Aboriginal History

Aboriginal people have inhabited this area for at least 10,000 years. Long ago the Painkalac Creek valley formed an enormous lake, which separated two tribes.

On the Aireys side were the Wautherong people or Mon-mart clan and on the Fairhaven side were the Gadubanud, or King Parrot people, who occupied land west to the Gellibrand River.

The name the aboriginies used for the small estuary at Aireys Inlet, was ‘Mangowak’  which meant ‘a good place for hunting swans’.

The current name of the creek, the ‘Painkalac’, comes from their words, ‘Paen’ for fresh water and ‘killock’ for camping place.

Grinding stones, sharpening stones, hafted axes and flints have been found on The Glen. Also on the property is the only Coolamon tree (see left) registered by the Aborigines in The Otways.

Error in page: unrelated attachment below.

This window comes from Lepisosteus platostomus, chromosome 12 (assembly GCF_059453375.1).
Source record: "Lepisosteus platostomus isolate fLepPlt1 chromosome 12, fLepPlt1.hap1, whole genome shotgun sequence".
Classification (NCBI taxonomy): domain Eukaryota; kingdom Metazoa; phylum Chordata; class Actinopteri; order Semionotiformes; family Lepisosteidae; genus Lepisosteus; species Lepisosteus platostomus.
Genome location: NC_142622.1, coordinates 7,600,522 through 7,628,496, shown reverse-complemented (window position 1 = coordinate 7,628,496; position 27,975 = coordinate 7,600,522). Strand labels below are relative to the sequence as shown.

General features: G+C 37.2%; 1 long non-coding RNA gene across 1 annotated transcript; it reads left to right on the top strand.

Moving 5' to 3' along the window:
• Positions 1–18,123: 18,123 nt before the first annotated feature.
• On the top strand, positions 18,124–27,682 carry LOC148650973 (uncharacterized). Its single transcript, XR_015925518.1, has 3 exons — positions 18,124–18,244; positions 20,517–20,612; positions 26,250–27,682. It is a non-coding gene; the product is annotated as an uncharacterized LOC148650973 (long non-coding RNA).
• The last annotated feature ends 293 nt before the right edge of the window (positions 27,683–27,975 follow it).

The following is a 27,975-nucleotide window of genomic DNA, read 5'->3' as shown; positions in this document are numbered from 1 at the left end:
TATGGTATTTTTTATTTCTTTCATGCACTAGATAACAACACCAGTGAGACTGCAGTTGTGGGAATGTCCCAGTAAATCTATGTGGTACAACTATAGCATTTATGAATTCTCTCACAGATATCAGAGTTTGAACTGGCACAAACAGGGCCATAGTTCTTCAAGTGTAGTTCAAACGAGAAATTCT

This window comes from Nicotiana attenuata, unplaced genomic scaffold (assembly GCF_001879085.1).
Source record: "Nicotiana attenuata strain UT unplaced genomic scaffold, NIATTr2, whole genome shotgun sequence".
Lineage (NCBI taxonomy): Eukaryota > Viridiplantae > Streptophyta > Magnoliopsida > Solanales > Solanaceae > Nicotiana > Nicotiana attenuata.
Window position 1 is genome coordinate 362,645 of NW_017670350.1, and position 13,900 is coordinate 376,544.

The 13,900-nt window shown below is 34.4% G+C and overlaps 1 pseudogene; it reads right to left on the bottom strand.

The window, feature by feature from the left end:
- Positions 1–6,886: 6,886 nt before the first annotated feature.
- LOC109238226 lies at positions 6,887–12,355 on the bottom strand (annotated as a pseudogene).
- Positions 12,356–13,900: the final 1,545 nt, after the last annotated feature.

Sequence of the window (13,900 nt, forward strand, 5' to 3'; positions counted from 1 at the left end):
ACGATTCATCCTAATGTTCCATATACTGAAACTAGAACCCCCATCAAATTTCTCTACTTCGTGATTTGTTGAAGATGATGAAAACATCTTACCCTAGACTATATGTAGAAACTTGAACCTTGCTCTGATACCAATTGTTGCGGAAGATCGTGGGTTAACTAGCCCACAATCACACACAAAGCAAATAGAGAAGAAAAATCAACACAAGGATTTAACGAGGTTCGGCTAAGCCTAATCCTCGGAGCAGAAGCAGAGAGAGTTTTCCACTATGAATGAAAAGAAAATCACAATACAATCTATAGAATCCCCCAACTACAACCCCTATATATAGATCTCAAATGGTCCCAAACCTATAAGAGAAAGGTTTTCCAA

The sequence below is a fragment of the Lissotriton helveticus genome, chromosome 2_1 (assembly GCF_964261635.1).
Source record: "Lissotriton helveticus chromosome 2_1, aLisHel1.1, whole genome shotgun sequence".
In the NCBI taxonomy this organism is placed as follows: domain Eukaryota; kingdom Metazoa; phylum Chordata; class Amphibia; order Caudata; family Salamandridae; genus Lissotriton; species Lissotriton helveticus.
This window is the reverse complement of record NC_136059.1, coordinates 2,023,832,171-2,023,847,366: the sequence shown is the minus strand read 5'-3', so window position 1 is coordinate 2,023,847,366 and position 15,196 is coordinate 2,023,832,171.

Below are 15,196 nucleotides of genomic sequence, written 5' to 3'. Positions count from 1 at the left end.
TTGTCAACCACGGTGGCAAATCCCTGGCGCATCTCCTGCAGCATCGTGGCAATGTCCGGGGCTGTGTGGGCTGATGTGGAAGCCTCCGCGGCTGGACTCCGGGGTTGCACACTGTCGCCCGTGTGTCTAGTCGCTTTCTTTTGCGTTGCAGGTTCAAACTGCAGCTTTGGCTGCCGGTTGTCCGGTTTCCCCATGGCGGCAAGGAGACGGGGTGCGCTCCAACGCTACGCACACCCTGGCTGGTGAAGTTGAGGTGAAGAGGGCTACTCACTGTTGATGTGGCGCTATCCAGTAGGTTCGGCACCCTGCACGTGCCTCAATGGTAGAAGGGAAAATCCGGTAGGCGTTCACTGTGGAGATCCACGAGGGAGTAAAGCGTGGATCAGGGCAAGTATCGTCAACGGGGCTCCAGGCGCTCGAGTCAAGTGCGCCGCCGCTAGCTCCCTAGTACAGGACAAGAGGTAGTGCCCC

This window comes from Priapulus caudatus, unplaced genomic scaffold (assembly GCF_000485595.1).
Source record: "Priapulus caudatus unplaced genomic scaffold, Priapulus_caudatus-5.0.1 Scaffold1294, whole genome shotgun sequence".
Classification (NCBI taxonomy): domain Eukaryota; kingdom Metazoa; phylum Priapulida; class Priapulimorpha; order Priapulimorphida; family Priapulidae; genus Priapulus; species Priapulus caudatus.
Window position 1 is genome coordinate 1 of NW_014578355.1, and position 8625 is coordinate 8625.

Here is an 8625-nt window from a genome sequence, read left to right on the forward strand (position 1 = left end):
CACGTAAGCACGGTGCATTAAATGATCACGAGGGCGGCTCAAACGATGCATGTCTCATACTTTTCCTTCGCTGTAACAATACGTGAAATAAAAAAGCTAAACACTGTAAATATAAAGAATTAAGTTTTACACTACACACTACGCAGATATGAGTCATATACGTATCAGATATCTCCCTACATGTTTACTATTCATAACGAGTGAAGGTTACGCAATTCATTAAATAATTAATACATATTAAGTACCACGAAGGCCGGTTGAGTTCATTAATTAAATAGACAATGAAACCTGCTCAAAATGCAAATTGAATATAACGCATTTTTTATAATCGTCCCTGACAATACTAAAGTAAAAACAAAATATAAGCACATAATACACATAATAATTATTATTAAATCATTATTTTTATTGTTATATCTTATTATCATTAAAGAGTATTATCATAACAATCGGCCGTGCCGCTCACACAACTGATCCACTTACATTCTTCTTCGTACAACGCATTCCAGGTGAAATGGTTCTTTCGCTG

Walking along the many beaches in the area you can also see Aboriginal middens where shells have been piled up for centuries  after being discarded by aborigines after shellfish feasts.

William Buckley, an escaped convict,  camped at ‘Mangowak’ in 1803 on his first foray westwards and later visited the area with the Aboriginal tribe that adopted him. He talked of using one of the filtered wells the Mon-mart dug near the salty river mouth.